Teachers are seeing a decline in common sense, life skills, and general positive attitudes. Creativity is slipping. Social connections are awkward. Kids have inconsistent sleep patterns. A focus on academics and “the future” seems oppositional to the current development of a teen in middle school. This is a time when social skills, a healthy self-image, exercise patterns, and independent thinking outweigh any prepping for SAT test or academic award.
A Possible Schedule for a Middle Schooler (for your consideration).
8.75 hours of sleep. This is a doctor-recommended amount.
6:15a.m. — Wake up.
6:15-6:45 — Hygiene (shower, deodorant every day, etc.) [Or shower before bed and use deodorant both night and morning].
6:45-7:15 — Sit-down breakfast, double-check backpack, make lunch.
7:15-7:30 — Travel to school. Don’t arrive at the last minute! It’s stressful.
7:45-3:00p.m. — School. Academics all day, but also moments of friendship and creativity.
Weekends: Rest, social fun, and family time.
Time with friends and family, creative time (crafts/art), outside activities, movies, television, computer time, chores (life skills), maybe a little time for extended projects at school (no more than one hour), sports, and so on. This time is necessary to create psychologically healthy, kind, and brave people.
Today, I had to tell my Language Arts students that they are not allowed to any of my homework after 9:00 p.m. I was blunt. In past years, I used to have gentle conversations talking about the importance of healthy food, exercise, rest, and so on. I told them that their health and happiness is always more important than their academics, and I wanted to show them that I cared enough to enforce it. Unfortunately, these comments seem to be taken with a grain of salt because my students constantly express how they have no time to finish everything before 9:00 p.m., mainly influenced by extra classes and activities beyond the regular school day. I learn about their extra classes and extra activities through many conversations about how they are all exhausted and never sleep.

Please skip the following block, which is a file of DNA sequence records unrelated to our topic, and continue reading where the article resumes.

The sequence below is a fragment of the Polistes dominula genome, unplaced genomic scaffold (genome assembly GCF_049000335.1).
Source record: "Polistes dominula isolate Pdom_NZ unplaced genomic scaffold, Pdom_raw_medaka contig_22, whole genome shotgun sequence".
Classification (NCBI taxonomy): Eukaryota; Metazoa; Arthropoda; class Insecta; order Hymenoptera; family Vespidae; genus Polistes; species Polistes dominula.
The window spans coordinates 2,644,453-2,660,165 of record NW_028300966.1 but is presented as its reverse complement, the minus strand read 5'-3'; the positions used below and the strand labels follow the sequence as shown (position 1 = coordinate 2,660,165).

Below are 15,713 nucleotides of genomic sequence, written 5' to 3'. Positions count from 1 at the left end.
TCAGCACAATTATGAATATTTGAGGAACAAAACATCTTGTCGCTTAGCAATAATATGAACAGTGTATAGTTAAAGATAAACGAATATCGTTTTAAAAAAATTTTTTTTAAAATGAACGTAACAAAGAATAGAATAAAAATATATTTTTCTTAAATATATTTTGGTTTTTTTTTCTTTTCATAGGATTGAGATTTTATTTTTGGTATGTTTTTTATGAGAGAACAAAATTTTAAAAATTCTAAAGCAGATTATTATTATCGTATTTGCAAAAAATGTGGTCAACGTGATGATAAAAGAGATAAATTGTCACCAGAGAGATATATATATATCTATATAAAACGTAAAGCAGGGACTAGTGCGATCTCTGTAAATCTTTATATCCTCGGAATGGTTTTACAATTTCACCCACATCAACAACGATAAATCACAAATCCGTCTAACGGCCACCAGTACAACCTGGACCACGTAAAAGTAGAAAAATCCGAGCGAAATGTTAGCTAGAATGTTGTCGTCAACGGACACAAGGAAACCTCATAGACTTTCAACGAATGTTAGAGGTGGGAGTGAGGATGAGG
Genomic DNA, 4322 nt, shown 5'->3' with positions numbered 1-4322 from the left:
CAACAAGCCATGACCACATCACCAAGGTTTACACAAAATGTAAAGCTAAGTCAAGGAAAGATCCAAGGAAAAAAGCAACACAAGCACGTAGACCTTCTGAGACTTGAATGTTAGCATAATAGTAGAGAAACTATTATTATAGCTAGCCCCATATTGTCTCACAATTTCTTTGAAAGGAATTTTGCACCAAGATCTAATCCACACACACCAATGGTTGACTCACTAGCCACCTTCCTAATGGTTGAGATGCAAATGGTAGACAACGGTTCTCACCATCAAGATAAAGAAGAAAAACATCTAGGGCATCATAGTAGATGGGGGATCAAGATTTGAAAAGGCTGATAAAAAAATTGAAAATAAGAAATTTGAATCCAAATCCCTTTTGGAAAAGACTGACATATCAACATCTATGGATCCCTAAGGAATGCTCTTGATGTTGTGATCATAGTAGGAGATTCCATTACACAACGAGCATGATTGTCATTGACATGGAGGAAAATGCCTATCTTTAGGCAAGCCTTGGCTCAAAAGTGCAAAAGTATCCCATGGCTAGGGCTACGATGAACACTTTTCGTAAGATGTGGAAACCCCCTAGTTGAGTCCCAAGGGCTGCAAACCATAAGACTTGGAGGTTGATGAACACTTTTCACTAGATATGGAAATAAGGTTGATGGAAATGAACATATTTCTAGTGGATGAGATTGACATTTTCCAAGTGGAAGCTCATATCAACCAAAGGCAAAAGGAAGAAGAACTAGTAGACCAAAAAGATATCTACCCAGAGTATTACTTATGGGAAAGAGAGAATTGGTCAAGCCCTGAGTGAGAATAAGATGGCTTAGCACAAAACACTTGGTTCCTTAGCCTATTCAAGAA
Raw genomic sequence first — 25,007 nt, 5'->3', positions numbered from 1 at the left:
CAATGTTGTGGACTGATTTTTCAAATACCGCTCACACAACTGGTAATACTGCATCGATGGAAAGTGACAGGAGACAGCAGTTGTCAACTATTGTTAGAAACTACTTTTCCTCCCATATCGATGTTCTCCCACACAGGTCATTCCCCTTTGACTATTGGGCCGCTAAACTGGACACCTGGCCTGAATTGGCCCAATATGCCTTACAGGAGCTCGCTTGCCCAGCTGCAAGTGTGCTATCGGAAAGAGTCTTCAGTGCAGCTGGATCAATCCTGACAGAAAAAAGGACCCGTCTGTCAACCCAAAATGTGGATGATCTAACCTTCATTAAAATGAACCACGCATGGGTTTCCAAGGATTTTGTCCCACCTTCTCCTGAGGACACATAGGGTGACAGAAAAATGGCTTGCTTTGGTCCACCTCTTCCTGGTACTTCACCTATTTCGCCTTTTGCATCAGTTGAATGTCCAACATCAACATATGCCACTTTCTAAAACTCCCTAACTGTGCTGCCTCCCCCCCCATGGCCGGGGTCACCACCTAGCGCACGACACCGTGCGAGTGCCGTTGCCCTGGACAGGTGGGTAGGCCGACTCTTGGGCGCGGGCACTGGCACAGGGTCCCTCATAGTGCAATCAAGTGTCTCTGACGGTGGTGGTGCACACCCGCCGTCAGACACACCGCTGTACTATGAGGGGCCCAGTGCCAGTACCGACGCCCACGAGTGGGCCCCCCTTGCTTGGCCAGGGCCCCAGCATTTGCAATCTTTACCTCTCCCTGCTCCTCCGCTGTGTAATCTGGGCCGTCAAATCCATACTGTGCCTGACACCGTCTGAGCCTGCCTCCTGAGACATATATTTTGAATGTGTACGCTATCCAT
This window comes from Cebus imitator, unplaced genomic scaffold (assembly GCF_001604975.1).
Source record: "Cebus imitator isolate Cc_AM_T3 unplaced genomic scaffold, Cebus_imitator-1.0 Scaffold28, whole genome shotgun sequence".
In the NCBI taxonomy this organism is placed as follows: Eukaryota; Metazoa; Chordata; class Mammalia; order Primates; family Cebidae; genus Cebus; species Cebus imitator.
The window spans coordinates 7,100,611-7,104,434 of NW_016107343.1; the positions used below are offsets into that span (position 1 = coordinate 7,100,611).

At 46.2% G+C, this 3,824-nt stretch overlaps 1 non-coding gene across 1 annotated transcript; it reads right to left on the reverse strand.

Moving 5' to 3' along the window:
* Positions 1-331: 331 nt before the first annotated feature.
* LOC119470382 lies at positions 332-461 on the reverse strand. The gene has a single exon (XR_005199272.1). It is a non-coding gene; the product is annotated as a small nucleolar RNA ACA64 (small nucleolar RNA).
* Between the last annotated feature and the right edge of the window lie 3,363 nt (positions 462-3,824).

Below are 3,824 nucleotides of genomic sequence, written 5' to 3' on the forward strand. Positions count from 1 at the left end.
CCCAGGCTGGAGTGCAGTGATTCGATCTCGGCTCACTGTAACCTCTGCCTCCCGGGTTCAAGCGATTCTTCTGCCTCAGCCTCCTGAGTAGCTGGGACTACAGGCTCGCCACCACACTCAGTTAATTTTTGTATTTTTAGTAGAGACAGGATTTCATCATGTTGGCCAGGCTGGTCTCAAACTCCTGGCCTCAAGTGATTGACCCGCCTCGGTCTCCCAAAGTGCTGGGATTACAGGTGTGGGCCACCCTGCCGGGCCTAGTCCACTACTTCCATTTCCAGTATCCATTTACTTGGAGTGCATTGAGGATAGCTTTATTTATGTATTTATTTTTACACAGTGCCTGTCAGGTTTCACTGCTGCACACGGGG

I wish that I could say that these conversations were rare. I’ve been a teacher for twenty years now, and I am absolutely committed to serving my clients (students and their parents). Yet, as much as I hoped this kind of scheduling for children would be minimized by the numerous articles and studies that come out in the news on a regular basis, it hasn’t. Pediatricians, college professors, teachers, psychologists, school counselors, coaches, and most children would agree that kids need more time to rest, make friends, eat healthy food, have fun, and spend time with family. Eighty percent of my students say that they endure “over-scheduling” at thirteen years old, and because this often forces them to finish homework into the late hours of the night, even beyond midnight, students aren’t always physically or emotionally healthy.
Consider Maslow’s hierarchy. This is a psychological concept with five levels that explains that no one can achieve his/her potential (a.k.a. learn anything new) without the lower levels of the pyramid, like safety, food, rest, friendship, love and belonging, and self-esteem (a.k.a happiness). Many of my students were actually laughing, thinking that it was funny that there could ever be a time when they would prioritize friendship over schoolwork. Five students in that class said that they never eat lunch and eight students said they never have time for breakfast before school.
Consider coming together as a family and reviewing everyone’s schedules. Are they healthy? Is there room for improvement?
Thanks for reading.